Do Students Value On-Campus Field-Based Education? A Case Study of Science Educational Initiatives in the Jock Marshall Reserve


  • David G. Chapple Monash University
  • Laura Wilson Monash University
  • Rosemarie I. Herbert Monash University
  • Ricardo San Martin Monash University
  • Bruce Weir Monash University
  • Susie Ho Monash University



Fieldwork, known for fostering more engaging and authentic learning experiences, is an established tradition in higher education which is changing; increasingly run on-campus for financial and logistical reasons and enhanced through education technologies to reflect industry practices. Here we examine student perceptions of on-campus fieldwork with the aim of understanding if on-campus fieldwork was valued and why, to be able to compare against literature on off-campus fieldwork. We explore student views on activities at the Jock Marshall Reserve, an on-campus nature reserve of Monash University, Australia using mixed-methods approach. An online survey targeted students undertaking four subjects across first to third year and received 116 responses. In alignment with off-campus fieldwork studies, we found that overwhelmingly respondents highly valued fieldwork with dominant reasons being; 1) developed skills relevant to ‘real-world’ science, 2) reinforced theoretical learning, and 3) was more engaging than traditional study, with some benefits to their wellbeing. The novel perceptions related to increased convenience and authenticity. Since a majority of respondents wished to undertake on-campus fieldwork more frequently, this study suggests that the inclusion of on-campus fieldwork should be considered within science curriculum in higher education.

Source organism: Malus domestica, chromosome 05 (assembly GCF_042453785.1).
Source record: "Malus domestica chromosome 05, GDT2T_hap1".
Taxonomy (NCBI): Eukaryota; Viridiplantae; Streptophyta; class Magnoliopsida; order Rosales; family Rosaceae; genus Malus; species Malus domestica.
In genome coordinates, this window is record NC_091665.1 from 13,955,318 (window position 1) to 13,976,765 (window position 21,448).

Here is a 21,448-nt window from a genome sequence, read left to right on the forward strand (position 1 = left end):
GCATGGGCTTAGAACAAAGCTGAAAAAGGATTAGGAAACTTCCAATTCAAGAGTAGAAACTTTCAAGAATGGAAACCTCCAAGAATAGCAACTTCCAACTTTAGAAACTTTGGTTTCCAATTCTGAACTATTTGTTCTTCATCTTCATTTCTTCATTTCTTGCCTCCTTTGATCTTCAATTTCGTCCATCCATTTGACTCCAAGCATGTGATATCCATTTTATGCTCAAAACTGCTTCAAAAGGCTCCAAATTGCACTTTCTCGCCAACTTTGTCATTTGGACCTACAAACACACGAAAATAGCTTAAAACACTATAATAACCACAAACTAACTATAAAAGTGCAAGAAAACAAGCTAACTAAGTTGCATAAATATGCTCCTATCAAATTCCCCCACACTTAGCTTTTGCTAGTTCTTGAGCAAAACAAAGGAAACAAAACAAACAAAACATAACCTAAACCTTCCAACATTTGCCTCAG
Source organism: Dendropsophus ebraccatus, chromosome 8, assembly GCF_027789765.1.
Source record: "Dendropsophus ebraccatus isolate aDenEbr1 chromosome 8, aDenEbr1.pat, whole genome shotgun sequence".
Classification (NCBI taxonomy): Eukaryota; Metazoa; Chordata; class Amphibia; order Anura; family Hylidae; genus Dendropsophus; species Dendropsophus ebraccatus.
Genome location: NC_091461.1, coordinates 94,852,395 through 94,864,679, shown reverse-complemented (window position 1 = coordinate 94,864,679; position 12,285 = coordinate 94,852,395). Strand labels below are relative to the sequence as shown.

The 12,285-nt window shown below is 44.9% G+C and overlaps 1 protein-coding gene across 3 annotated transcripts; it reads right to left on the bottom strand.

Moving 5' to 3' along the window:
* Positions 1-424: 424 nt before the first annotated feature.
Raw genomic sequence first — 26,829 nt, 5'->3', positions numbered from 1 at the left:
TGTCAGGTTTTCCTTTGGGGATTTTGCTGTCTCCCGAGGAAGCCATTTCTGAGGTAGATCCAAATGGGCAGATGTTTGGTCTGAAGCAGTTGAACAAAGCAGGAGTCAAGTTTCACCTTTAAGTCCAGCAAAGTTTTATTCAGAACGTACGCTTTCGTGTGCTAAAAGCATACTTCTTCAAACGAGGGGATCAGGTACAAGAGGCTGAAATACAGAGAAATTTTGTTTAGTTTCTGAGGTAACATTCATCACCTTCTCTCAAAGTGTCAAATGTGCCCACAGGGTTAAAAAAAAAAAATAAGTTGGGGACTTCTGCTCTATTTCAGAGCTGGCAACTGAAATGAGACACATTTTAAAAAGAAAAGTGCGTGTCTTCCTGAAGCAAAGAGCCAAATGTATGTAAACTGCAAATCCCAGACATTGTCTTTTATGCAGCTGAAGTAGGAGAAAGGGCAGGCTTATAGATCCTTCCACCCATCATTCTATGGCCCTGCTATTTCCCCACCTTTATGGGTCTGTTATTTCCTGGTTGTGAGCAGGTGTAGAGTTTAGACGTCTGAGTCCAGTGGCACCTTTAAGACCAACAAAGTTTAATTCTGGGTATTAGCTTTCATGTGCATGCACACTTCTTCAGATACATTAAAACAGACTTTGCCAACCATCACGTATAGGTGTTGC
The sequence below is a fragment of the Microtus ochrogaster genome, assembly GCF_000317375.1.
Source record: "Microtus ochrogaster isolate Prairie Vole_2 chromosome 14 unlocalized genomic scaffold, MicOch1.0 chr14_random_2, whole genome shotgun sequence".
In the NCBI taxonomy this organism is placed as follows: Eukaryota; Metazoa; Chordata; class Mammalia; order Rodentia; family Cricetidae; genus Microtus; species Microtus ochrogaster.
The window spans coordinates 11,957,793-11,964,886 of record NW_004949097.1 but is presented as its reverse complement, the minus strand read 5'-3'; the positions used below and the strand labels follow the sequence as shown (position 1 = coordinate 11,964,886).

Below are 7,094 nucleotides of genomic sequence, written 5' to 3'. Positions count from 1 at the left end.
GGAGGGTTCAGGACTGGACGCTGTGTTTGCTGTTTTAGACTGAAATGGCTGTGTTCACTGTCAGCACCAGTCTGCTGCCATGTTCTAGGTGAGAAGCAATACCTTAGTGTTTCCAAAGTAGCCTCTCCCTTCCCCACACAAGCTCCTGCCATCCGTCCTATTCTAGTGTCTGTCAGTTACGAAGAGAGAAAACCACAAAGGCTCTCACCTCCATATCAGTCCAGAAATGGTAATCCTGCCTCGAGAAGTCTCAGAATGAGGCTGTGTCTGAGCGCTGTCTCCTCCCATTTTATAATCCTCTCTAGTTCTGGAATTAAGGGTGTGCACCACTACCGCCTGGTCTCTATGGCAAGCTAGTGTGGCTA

Author Biography

David G. Chapple, Monash University

School of Biological Sciences, Senior Lecturer





Research Articles